Myth: The recession of 1982 was Carter's fault.
Fact: That recession occurred in the second year of Reagan's term, following tax cuts and
The recession of 1982 hit during Reagan's second year in office.
Double-digit inflation was well on its way to being defeated by this time, and Reagan's
tax cuts and deregulation policies were already in effect. Blaming Carter's
tax and regulation policies for this recession is therefore difficult.
Many conservatives and libertarians take it as an article of faith
that the unusually severe recession of 1982 should be blamed on Carter's
mishandling of the economy, even though it happened in the second year
of Reagan's term. But why should that be? Was the 82 recession really the
fault of Carter? Let's take a look:
Reagan came into office in January 1981, and within 108 days passed
a budget that contained his famous supply-side tax cuts. Of course, a budget
passed in 1981 would be enacted in 1982, so business owners had plenty
of advance notice of their impending good fortune. It is true the tax cuts
were supposed to be phased in over three years, 10 percent a year. But David
Stockman had produced computer simulations "proving" that the
tax cuts would result in 5 percent growth in 1982 alone. Optimism was so
high that today Stockman derisively refers to the 5-percent growth calculation
as the "Rosy Scenario."
Furthermore, Reagan imposed a moratorium on all new federal regulation
enforcement the moment he took office. In fact, the Reagan administration
began slashing and burning existing federal regulation; it cut the
Federal Register nearly in half by 1986.
Yet 1982 was the worst year since the Great Depression, with -2.2 percent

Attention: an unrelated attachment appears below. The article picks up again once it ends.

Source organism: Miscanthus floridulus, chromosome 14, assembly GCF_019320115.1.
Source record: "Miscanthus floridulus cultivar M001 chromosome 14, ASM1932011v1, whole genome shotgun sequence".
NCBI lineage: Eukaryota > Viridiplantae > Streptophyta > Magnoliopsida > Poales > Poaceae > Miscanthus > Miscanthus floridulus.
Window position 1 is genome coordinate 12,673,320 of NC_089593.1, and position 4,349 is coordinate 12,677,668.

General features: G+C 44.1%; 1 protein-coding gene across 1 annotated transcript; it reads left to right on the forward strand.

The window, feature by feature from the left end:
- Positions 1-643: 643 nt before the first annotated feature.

growth. Why should that be? The private sector knew about the tax cuts
well in advance. Many conservatives argue that impending changes in tax
rates affect corporate behavior; for example, when the rich learned in
1986 that capital gains would be raised in 1987, they took all the appropriate
counter-measures in 1986. Then why did this not occur in 1981, with news
of massive tax cuts on the horizon?
Furthermore, by 1982 there had already been enormous cuts in
the capital gains tax, the most sacred tax cut that conservatives hold dear.
Between 1978 and 1982, the top rate on capital gains was cut from 39
to 20 percent. And the top rate on unearned income fell from 70 to 50 percent
(mirroring a similar rate cut in earned income).
As for deregulation, that actually began under Carter, not Reagan. Carter deregulated
airlines, trucking, railroads, oil and interest rates, and set up much of the deregulation
machinery that Reagan would later use.
The supply-sider's dream was largely realized by 1982 -- and yet that
year turned out to be the worst year since the Great Depression. So the
question is: why is Carter still to blame for the that recession, when
Reagan had a full year to install a radical supply-side agenda?
Carter's double-digit inflation? But double-digit inflation was already
tumbling by 1982! Consider the inflation rates for those years:
Actually, the above chart leads to the real reason for the 1982 recession.
Students of the Federal Reserve know that in late 1979, Chairman Paul Volcker sought
to defeat rising inflation by tightening the money supply -- that is, he put the U.S.
economy through an intentional recession. There was a brief and unintentional
recovery in 1981, so, with inflation still high, he tightened the money supply yet again,
resulting in the unusually severe 1982 recession. By the end of that year, inflation
looked beaten, so Volcker flooded the economy with money and fueled the subsequent
If Carter deserves "blame" for this recession -- which Wall Street heavily
supported, because soaring inflation had to be defeated -- then his responsibility
is limited to
his nomination of Paul Volcker to the Fed. As you can see, attempts to pin the
blame on tax and regulation policies fail, because Carter actually began
reigning in the federal government. Furthermore, Reagan dramatically accelerated this
trend for an entire year before the recession hit. Therefore, this
myth is complete nonsense.
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1. U.S. Bureau of Labor Statistics, CPI-U (1982-84=100), not seasonally adjusted,